Just two weeks ago, Senate Minority Leader Charles E. Schumer noted he had not spoken with President Trump since Inauguration Day in January.
But after his second White House meeting with the president in as many weeks, it’s now obvious that a new relationship has emerged in Washington.
The senator told reporters in Buffalo Friday morning that his new bond with Trump is “businesslike but not antagonistic.” He said he is optimistic about the results of new cooperation, and that bipartisan dinners like the one he had in the White House this week gathering over Chinese food is good for the country.
“When any president of any party tries to work only with his or her party, you don’t do very well,” Schumer said at an appearance at Buffalo Harbor State Park. “Better to work in the middle in a bipartisan way.”
Earlier this year, Trump labeled his fellow New Yorker a “crybaby.”
But Schumer seems unfazed by his new “friendship” with the president, as he and House Minority Leader Nancy Pelosi signal progress in their meetings with Trump on immigration and the nation’s debt limit.
A hot mic caught Schumer earlier this week observing that Trump "likes" him.
“He’s flattered me and it hasn’t affected me, and he’s called me names and it hasn’t affected me,” Schumer said in Buffalo. “I just want to keep it on the merits. And right now, we’re working together on some good things.”
Schumer and Pelosi tentatively agreed with the president on Wednesday to the concept of protecting the legal status of young, undocumented immigrants without any immediate accord on the Mexican border wall that ranks as a top priority for Trump. While some confusion ensued on the extent of their agreement, Schumer said Friday he believes he and Pelosi sealed a deal with the author of “The Art of the Deal.”
“Bottom line is the president gave his word in that meeting and I believe he’ll keep his word,” Schumer said.
The senator, visiting Safe Harbor Marina to announce support for legislation aiding the Great Lakes sport fishing industry, touched on a variety of topics during a half hour stay that included chatting with surprised patrons at Charlie’s Boat Yard restaurant.
On other topics, Schumer had these observations:
Flight 3407 regulations: Schumer encountered John and Marilyn Kausner, parents of a victim of the fatal commuter flight that crashed in Clarence in 2009 and claimed 50 lives. The chance meeting as the Kausners headed toward their boat follows new efforts to relax pilot training standards successfully sought by Flight 3407 families.
Schumer assured the couple, whose daughter Ellyce was among the Flight 3407 victims, that efforts will fail to reverse new regulations requiring pilots of regional airlines to accumulate at least 1,500 hours of flight time.
“If the pilots were well trained, those 50 people would be alive,” he said, adding that any bill attempting to relax the standards long sought by the families is “dead in the water.”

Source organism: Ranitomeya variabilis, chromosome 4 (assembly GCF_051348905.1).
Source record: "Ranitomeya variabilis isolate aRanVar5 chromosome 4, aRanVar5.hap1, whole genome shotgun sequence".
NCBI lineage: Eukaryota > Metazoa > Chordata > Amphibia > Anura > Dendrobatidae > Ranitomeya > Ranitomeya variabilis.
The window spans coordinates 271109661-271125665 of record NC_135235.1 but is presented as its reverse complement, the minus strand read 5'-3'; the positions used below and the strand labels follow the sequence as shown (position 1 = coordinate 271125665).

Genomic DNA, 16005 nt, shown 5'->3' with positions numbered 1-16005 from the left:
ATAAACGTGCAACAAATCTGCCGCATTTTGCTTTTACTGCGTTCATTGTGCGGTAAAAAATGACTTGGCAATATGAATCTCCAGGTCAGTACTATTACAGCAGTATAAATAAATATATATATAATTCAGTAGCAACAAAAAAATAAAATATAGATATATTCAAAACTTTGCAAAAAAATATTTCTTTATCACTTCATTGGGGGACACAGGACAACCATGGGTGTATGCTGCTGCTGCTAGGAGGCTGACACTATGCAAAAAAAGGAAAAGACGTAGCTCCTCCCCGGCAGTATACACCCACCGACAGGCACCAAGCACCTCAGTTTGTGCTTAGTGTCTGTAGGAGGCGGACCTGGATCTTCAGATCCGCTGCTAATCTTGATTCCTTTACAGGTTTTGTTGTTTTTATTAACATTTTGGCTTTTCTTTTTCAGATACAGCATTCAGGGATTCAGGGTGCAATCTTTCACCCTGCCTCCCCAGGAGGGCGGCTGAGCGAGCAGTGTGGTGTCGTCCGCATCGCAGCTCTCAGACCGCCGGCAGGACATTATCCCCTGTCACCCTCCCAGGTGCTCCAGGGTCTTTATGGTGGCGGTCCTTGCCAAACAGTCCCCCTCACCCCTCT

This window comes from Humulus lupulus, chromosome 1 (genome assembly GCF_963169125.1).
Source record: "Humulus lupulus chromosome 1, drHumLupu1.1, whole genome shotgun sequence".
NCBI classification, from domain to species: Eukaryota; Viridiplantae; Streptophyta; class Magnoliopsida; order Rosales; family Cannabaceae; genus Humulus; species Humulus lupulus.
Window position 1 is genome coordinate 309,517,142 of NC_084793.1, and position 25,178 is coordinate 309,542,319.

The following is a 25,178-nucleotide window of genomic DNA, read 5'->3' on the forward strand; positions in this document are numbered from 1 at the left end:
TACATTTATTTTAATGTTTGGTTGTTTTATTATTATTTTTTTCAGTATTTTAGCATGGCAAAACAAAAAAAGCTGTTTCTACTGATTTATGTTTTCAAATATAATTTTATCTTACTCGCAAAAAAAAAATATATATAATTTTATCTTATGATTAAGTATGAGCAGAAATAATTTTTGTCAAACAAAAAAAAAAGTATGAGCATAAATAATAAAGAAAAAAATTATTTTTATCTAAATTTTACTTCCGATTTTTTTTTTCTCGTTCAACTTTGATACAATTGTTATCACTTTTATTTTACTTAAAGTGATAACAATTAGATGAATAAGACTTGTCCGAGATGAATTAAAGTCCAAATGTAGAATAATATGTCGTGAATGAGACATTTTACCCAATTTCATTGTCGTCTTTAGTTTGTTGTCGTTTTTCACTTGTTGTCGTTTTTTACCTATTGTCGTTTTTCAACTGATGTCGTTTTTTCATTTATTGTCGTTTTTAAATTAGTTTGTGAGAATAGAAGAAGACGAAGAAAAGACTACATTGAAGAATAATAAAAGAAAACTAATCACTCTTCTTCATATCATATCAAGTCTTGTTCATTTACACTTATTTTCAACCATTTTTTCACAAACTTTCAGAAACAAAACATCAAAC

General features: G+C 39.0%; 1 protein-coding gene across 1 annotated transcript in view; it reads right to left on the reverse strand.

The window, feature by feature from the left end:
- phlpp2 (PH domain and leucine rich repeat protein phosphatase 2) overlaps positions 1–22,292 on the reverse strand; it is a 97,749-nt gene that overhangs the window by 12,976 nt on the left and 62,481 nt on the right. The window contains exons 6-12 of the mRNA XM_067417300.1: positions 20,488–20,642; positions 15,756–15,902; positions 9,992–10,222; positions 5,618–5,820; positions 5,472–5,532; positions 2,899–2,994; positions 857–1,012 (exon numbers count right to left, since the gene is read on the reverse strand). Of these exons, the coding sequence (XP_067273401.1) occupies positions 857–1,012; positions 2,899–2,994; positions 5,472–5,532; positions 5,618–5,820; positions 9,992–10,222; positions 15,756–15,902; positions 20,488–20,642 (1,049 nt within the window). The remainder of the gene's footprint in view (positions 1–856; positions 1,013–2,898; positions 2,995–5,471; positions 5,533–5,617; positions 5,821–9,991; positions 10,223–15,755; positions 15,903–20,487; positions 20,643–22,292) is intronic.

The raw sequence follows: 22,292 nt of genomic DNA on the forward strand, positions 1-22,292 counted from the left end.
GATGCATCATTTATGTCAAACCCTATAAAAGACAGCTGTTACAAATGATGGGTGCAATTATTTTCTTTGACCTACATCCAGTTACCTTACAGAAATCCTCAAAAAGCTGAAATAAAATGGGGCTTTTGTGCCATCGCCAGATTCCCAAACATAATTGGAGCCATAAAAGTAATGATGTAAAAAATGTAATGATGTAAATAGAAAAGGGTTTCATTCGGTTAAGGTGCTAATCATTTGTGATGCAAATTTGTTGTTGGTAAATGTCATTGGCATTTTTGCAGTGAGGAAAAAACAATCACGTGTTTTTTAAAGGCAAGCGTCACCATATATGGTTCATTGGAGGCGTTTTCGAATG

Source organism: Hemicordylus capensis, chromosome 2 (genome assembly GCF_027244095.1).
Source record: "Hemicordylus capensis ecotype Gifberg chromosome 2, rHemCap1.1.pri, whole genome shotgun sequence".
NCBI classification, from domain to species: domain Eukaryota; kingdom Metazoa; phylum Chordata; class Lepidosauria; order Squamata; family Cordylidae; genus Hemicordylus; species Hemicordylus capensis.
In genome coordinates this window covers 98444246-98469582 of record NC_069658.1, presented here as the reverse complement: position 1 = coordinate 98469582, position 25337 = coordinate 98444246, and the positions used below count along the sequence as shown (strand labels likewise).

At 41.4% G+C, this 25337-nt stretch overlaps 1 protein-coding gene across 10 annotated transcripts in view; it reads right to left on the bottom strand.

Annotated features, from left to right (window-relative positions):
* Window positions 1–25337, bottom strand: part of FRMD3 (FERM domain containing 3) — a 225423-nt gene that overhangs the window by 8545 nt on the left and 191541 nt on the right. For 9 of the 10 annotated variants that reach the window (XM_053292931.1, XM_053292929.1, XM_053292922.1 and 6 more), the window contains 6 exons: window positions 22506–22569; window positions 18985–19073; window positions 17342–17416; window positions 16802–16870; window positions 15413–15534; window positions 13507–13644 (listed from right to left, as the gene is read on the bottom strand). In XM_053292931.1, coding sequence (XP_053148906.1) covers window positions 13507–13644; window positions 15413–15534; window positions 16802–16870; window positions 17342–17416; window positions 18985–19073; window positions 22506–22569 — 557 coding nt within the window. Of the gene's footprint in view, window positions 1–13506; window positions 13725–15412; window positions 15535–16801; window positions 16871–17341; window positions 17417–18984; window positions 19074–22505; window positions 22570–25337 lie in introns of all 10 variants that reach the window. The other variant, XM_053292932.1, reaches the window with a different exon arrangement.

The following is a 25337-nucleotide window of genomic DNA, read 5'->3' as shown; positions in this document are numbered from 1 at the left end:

“Hear that loud and clear,” Schumer said.
The senator also noted that while an advisory panel to the Federal Aviation Administration has recommended the relaxed requirements, it cannot reverse adopted legislation through executive order.
“They can try to get around it by executive order...we will stop it,” he said, noting that no fatal crashes have occurred in the United States since the Continental Connection incident in 2009.
That development, he said, is not a coincidence.
“This is one of those issues for which we have proof, almost, that when we don’t do this, death results,” he said.
Marilyn Kausner told reporters she and her husband continue to support Schumer’s efforts and that regional carriers should be forced to follow the same requirements as major airlines.
“We know they’ve been trying to roll back the regulations, but the major airlines have done it for years with great success,” she said. “We’re talking human life here.
“If you had to pay five more dollars to have a qualified pilot in the seat of an airplane, who wouldn’t to that?” she added. “We’ll fight as long as we have breath.”
Equifax: Schumer said the news that hackers have infiltrated the Equifax credit reporting bureau and exposed 143 million people “infuriates me.”
“They had an extra obligation to protect us, and they didn’t,” he said, labeling the firm’s performance as “awful.”
“First they tried to hide it and now they’re telling us we’re on our own,” he fumed.
The senator said unless the firm fulfills within a week several demands he has issued to address the situation he will demand the resignation of its chief executive officer and board of directors.
Great Lakes: Schumer joined tourism and sport fishing officials to support infrastructure improvements to Lake Erie’s fisheries. A bill he has co-sponsored, which he estimates would cost around $100 million and stands a good chance of passage, would provide grants to repair or replace aging dams, culverts and roads that inhibit movement of fish populations.
He noted that Buffalo landed the 2018 Costa Fishing League World Series that will enhance the current $80 million annual impact of sport fishing in Erie County. More than 1,200 hotel rooms are already booked for the summer event, he said.
The new fisheries bill, he said, is sponsored by several other Great Lakes senators and stands in addition to the Great Lakes Restoration Initiative that funds anti-pollution and other efforts throughout the region. He said that although the Trump administration has proposed significant reductions in the initiative program, he is confident Congress will block the attempt and restore the funds.
Schumer was joined at the event by Patrick Kaler, executive director of Visit Buffalo Niagara; Scott Callen, president of WNY Bassmasters, and Jeff Leible, chairman of Buffalo Niagara Waterkeeper.